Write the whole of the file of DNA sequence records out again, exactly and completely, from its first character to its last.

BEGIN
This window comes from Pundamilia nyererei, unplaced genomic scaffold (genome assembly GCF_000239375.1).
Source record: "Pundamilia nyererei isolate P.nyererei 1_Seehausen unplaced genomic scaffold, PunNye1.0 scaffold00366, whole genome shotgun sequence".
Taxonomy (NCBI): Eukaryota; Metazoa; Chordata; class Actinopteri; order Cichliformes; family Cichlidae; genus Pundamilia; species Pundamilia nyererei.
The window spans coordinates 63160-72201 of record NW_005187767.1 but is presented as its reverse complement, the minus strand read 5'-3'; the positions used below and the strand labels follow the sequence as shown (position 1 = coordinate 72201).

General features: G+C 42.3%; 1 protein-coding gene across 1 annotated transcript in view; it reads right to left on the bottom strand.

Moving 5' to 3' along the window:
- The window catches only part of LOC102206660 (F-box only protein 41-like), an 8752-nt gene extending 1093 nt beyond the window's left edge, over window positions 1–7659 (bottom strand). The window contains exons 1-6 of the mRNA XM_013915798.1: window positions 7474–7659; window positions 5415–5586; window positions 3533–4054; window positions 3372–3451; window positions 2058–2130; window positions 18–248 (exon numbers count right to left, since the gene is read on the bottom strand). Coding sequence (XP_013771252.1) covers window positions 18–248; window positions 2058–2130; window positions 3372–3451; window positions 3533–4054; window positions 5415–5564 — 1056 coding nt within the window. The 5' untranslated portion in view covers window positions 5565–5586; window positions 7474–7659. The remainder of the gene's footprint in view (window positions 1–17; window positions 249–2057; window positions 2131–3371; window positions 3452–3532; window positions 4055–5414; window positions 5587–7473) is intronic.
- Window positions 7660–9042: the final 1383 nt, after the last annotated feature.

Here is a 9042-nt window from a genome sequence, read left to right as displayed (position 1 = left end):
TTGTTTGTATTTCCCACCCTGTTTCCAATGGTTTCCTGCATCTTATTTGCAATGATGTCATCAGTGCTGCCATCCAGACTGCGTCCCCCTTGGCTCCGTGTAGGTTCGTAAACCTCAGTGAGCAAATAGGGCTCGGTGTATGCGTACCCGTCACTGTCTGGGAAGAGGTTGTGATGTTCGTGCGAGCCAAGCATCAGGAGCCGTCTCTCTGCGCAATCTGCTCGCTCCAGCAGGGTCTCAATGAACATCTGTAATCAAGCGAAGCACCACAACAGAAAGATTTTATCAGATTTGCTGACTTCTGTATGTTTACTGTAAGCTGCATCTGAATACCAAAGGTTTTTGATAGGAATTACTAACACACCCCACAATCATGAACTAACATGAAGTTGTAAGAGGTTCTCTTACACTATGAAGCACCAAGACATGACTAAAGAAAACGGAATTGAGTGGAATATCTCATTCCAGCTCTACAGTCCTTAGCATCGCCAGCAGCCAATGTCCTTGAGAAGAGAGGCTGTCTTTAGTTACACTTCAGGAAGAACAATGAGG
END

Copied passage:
This window comes from Pundamilia nyererei, unplaced genomic scaffold (genome assembly GCF_000239375.1).
Source record: "Pundamilia nyererei isolate P.nyererei 1_Seehausen unplaced genomic scaffold, PunNye1.0 scaffold00366, whole genome shotgun sequence".
Taxonomy (NCBI): Eukaryota; Metazoa; Chordata; class Actinopteri; order Cichliformes; family Cichlidae; genus Pundamilia; species Pundamilia nyererei.
The window spans coordinates 63160-72201 of record NW_005187767.1 but is presented as its reverse complement, the minus strand read 5'-3'; the positions used below and the strand labels follow the sequence as shown (position 1 = coordinate 72201).

General features: G+C 42.3%; 1 protein-coding gene across 1 annotated transcript in view; it reads right to left on the bottom strand.

Moving 5' to 3' along the window:
- The window catches only part of LOC102206660 (F-box only protein 41-like), an 8752-nt gene extending 1093 nt beyond the window's left edge, over window positions 1–7659 (bottom strand). The window contains exons 1-6 of the mRNA XM_013915798.1: window positions 7474–7659; window positions 5415–5586; window positions 3533–4054; window positions 3372–3451; window positions 2058–2130; window positions 18–248 (exon numbers count right to left, since the gene is read on the bottom strand). Coding sequence (XP_013771252.1) covers window positions 18–248; window positions 2058–2130; window positions 3372–3451; window positions 3533–4054; window positions 5415–5564 — 1056 coding nt within the window. The 5' untranslated portion in view covers window positions 5565–5586; window positions 7474–7659. The remainder of the gene's footprint in view (window positions 1–17; window positions 249–2057; window positions 2131–3371; window positions 3452–3532; window positions 4055–5414; window positions 5587–7473) is intronic.
- Window positions 7660–9042: the final 1383 nt, after the last annotated feature.

Here is a 9042-nt window from a genome sequence, read left to right as displayed (position 1 = left end):
TTGTTTGTATTTCCCACCCTGTTTCCAATGGTTTCCTGCATCTTATTTGCAATGATGTCATCAGTGCTGCCATCCAGACTGCGTCCCCCTTGGCTCCGTGTAGGTTCGTAAACCTCAGTGAGCAAATAGGGCTCGGTGTATGCGTACCCGTCACTGTCTGGGAAGAGGTTGTGATGTTCGTGCGAGCCAAGCATCAGGAGCCGTCTCTCTGCGCAATCTGCTCGCTCCAGCAGGGTCTCAATGAACATCTGTAATCAAGCGAAGCACCACAACAGAAAGATTTTATCAGATTTGCTGACTTCTGTATGTTTACTGTAAGCTGCATCTGAATACCAAAGGTTTTTGATAGGAATTACTAACACACCCCACAATCATGAACTAACATGAAGTTGTAAGAGGTTCTCTTACACTATGAAGCACCAAGACATGACTAAAGAAAACGGAATTGAGTGGAATATCTCATTCCAGCTCTACAGTCCTTAGCATCGCCAGCAGCCAATGTCCTTGAGAAGAGAGGCTGTCTTTAGTTACACTTCAGGAAGAACAATGAGG